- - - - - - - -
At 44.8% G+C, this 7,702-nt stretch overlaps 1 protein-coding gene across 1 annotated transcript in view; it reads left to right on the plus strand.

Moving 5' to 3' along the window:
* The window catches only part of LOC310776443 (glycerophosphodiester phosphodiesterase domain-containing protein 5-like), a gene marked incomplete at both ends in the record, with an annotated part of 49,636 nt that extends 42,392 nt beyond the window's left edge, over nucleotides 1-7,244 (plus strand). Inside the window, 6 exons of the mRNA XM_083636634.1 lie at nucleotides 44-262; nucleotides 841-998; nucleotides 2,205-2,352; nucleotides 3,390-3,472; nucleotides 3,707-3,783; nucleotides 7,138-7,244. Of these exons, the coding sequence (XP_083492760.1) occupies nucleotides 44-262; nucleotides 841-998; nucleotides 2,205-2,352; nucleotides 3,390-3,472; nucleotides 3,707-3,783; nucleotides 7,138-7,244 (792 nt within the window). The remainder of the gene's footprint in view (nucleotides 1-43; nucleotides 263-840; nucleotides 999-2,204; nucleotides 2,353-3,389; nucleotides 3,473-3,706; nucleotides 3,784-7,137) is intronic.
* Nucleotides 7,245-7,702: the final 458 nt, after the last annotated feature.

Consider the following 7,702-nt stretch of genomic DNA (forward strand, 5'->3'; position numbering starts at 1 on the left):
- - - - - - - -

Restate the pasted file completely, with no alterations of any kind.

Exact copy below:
At 44.8% G+C, this 7,702-nt stretch overlaps 1 protein-coding gene across 1 annotated transcript in view; it reads left to right on the plus strand.

Moving 5' to 3' along the window:
* The window catches only part of LOC310776443 (glycerophosphodiester phosphodiesterase domain-containing protein 5-like), a gene marked incomplete at both ends in the record, with an annotated part of 49,636 nt that extends 42,392 nt beyond the window's left edge, over nucleotides 1-7,244 (plus strand). Inside the window, 6 exons of the mRNA XM_083636634.1 lie at nucleotides 44-262; nucleotides 841-998; nucleotides 2,205-2,352; nucleotides 3,390-3,472; nucleotides 3,707-3,783; nucleotides 7,138-7,244. Of these exons, the coding sequence (XP_083492760.1) occupies nucleotides 44-262; nucleotides 841-998; nucleotides 2,205-2,352; nucleotides 3,390-3,472; nucleotides 3,707-3,783; nucleotides 7,138-7,244 (792 nt within the window). The remainder of the gene's footprint in view (nucleotides 1-43; nucleotides 263-840; nucleotides 999-2,204; nucleotides 2,353-3,389; nucleotides 3,473-3,706; nucleotides 3,784-7,137) is intronic.
* Nucleotides 7,245-7,702: the final 458 nt, after the last annotated feature.

Consider the following 7,702-nt stretch of genomic DNA (forward strand, 5'->3'; position numbering starts at 1 on the left):